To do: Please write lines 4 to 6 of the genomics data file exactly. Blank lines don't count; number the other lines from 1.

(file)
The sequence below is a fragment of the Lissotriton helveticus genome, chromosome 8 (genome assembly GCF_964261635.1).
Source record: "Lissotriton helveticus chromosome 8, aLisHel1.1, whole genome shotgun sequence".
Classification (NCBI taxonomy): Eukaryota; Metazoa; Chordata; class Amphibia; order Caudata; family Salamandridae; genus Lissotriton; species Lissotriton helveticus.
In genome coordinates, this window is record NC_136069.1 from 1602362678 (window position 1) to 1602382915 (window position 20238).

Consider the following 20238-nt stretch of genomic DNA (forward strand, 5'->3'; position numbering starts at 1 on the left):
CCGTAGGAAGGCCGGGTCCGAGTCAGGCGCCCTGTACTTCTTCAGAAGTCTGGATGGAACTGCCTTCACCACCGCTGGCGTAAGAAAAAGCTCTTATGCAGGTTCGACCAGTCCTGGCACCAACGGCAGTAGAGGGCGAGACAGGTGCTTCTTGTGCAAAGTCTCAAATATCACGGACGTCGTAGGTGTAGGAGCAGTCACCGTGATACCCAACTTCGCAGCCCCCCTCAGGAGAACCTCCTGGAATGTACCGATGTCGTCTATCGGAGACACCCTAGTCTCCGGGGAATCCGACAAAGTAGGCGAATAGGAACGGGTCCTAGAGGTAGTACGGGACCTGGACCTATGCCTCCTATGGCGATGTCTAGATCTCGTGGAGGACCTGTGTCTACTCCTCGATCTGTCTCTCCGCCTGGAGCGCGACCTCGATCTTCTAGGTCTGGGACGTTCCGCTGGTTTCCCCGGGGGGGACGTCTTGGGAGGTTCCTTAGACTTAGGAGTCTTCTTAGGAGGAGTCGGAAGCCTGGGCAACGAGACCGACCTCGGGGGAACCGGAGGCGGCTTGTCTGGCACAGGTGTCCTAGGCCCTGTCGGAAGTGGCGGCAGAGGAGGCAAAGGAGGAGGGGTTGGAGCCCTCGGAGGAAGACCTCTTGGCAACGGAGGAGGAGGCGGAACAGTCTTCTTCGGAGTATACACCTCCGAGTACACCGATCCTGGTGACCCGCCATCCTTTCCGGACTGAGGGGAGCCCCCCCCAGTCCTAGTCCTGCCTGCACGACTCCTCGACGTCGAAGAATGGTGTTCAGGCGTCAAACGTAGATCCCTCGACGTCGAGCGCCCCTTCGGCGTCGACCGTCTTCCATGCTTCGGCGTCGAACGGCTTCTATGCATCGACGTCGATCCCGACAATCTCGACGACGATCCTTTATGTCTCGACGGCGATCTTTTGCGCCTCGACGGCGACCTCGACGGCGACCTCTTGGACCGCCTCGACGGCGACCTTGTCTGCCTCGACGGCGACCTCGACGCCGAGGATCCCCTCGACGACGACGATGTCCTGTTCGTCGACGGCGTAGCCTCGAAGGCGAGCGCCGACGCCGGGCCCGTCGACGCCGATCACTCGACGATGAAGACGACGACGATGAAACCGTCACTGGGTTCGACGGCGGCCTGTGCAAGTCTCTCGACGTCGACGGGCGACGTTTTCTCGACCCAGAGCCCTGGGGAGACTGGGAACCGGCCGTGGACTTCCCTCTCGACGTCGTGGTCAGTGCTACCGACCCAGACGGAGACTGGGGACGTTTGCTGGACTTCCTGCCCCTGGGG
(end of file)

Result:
In genome coordinates, this window is record NC_136069.1 from 1602362678 (window position 1) to 1602382915 (window position 20238).

Consider the following 20238-nt stretch of genomic DNA (forward strand, 5'->3'; position numbering starts at 1 on the left):
CCGTAGGAAGGCCGGGTCCGAGTCAGGCGCCCTGTACTTCTTCAGAAGTCTGGATGGAACTGCCTTCACCACCGCTGGCGTAAGAAAAAGCTCTTATGCAGGTTCGACCAGTCCTGGCACCAACGGCAGTAGAGGGCGAGACAGGTGCTTCTTGTGCAAAGTCTCAAATATCACGGACGTCGTAGGTGTAGGAGCAGTCACCGTGATACCCAACTTCGCAGCCCCCCTCAGGAGAACCTCCTGGAATGTACCGATGTCGTCTATCGGAGACACCCTAGTCTCCGGGGAATCCGACAAAGTAGGCGAATAGGAACGGGTCCTAGAGGTAGTACGGGACCTGGACCTATGCCTCCTATGGCGATGTCTAGATCTCGTGGAGGACCTGTGTCTACTCCTCGATCTGTCTCTCCGCCTGGAGCGCGACCTCGATCTTCTAGGTCTGGGACGTTCCGCTGGTTTCCCCGGGGGGGACGTCTTGGGAGGTTCCTTAGACTTAGGAGTCTTCTTAGGAGGAGTCGGAAGCCTGGGCAACGAGACCGACCTCGGGGGAACCGGAGGCGGCTTGTCTGGCACAGGTGTCCTAGGCCCTGTCGGAAGTGGCGGCAGAGGAGGCAAAGGAGGAGGGGTTGGAGCCCTCGGAGGAAGACCTCTTGGCAACGGAGGAGGAGGCGGAACAGTCTTCTTCGGAGTATACACCTCCGAGTACACCGATCCTGGTGACCCGCCATCCTTTCCGGACTGAGGGGAGCCCCCCCCAGTCCTAGTCCTGCCTGCACGACTCCTCGACGTCGAAGAATGGTGTTCAGGCGTCAAACGTAGATCCCTCGACGTCGAGCGCCCCTTCGGCGTCGACCGTCTTCCATGCTTCGGCGTCGAACGGCTTCTATGCATCGACGTCGATCCCGACAATCTCGACGACGATCCTTTATGTCTCGACGGCGATCTTTTGCGCCTCGACGGCGACCTCGACGGCGACCTCTTGGACCGCCTCGACGGCGACCTTGTCTGCCTCGACGGCGACCTCGACGCCGAGGATCCCCTCGACGACGACGATGTCCTGTTCGTCGACGGCGTAGCCTCGAAGGCGAGCGCCGACGCCGGGCCCGTCGACGCCGATCACTCGACGATGAAGACGACGACGATGAAACCGTCACTGGGTTCGACGGCGGCCTGTGCAAGTCTCTCGACGTCGACGGGCGACGTTTTCTCGACCCAGAGCCCTGGGGAGACTGGGAACCGGCCGTGGACTTCCCTCTCGACGTCGTGGTCAGTGCTACCGACCCAGACGGAGACTGGGGACGTTTGCTGGACTTCCTGCCCCTGGGG